I buy hamburger in 10lb packages, cook a bag of lentils, smush them down and cool them to mix in the hamburger. I also put in finely diced onions to distract from ever so slightly changed appearance. I used to package individual packages with sandwich bags, or foil sheets hubby brought home from work, but next time I package hamburger, I'm going to use the folded 1 gallon baggie trick.

Chicken quarters have been cheaper than buying whole chickens where I shop, so I've been buying those. I'm getting pretty decent at cutting the meat off the quarters for chicken tenders.

I buy rice in 20lb bags, and pinto beans in a larger bag. I keep those in 5 gallon plastic buckets. I recently tried a new brand of frozen veggies, La Huerta, from our local Walmart that are a lot cheaper than the other frozen veggies, and hubby and I enjoy them very much. We both love the spinach, and the corn with peppers. The broccoli is pretty good too, but hubby makes has me steam it longer because he says its tougher than fresh broccoli.

I've started making a weekly menu on Sundays, when the grocery store sale sheets are in the Sunday newspaper. I check what is on sale and make a week's worth of dinner menus around the sales; then I make a shopping list based on the menus, and while I'm making the list, I can go through the veggie bin, cupboards and freezer to make sure I get all the ingredients I need and don't buy more of something I already have.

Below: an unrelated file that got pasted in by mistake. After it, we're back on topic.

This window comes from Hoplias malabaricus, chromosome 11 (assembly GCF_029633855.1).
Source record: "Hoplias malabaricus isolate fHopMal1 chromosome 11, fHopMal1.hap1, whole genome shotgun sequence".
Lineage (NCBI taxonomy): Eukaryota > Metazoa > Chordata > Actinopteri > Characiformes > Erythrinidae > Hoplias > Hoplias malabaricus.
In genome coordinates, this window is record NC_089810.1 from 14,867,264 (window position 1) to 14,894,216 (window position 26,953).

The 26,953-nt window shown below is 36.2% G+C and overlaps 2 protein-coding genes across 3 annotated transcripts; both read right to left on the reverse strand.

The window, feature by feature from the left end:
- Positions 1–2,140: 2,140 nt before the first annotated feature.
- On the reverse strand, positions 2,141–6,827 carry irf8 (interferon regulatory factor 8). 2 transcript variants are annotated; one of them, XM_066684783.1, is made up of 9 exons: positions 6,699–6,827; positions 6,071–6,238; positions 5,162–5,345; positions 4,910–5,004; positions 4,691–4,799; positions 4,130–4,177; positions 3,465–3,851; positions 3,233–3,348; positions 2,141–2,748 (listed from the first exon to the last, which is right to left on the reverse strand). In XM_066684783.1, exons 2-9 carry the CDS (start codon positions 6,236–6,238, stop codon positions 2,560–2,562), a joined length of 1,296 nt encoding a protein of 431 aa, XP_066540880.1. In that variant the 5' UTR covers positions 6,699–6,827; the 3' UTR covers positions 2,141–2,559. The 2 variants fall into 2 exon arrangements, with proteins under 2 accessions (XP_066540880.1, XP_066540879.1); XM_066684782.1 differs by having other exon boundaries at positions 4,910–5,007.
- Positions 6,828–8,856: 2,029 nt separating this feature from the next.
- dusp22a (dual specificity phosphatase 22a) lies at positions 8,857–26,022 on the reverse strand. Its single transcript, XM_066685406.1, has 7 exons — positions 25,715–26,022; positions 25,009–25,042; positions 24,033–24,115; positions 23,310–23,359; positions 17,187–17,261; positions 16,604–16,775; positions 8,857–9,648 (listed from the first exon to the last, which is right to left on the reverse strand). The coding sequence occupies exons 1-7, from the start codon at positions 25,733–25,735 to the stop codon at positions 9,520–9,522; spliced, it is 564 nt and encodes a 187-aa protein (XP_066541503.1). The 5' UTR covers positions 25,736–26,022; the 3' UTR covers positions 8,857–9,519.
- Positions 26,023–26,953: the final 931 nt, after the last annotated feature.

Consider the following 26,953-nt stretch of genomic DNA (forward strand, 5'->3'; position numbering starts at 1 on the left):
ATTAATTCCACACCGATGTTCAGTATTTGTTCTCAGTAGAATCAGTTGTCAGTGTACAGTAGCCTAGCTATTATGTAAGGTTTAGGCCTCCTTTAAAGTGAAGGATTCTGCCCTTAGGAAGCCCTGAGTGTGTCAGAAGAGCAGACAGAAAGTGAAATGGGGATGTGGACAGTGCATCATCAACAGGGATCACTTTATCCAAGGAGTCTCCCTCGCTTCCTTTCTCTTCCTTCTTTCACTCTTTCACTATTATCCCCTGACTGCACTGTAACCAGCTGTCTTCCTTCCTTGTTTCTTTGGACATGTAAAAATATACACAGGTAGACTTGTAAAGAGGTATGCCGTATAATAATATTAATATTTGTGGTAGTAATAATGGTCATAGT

I used to think I could make up the weekly menu in my head as I was shopping, but I would often forget an ingredient, or couldn't remember if I already had something, so I would buy it only to find one or two in the cabinet when I got home.

As a result, I only buy what I'm going to use that week and my weekly grocery bill has gone down. I'm wasting fewer veggies, because I know what I have before I shop.

And I've been baking bread more lately. My husband likes to have cinnamon-raisin toast with breakfast, so I make that in the bread machine at a fraction of the cost to buy a loaf, and I make focaccia dough in the bread machine, then bake it in the regular oven. I've also made the New York Times no-knead artisan bread and pizza dough several times - big money savings there.

Gardening can be a big help, even container gardening. Seeds and soil are inexpensive, and not have to buy even some of your herbs and produce can be nice for the budget.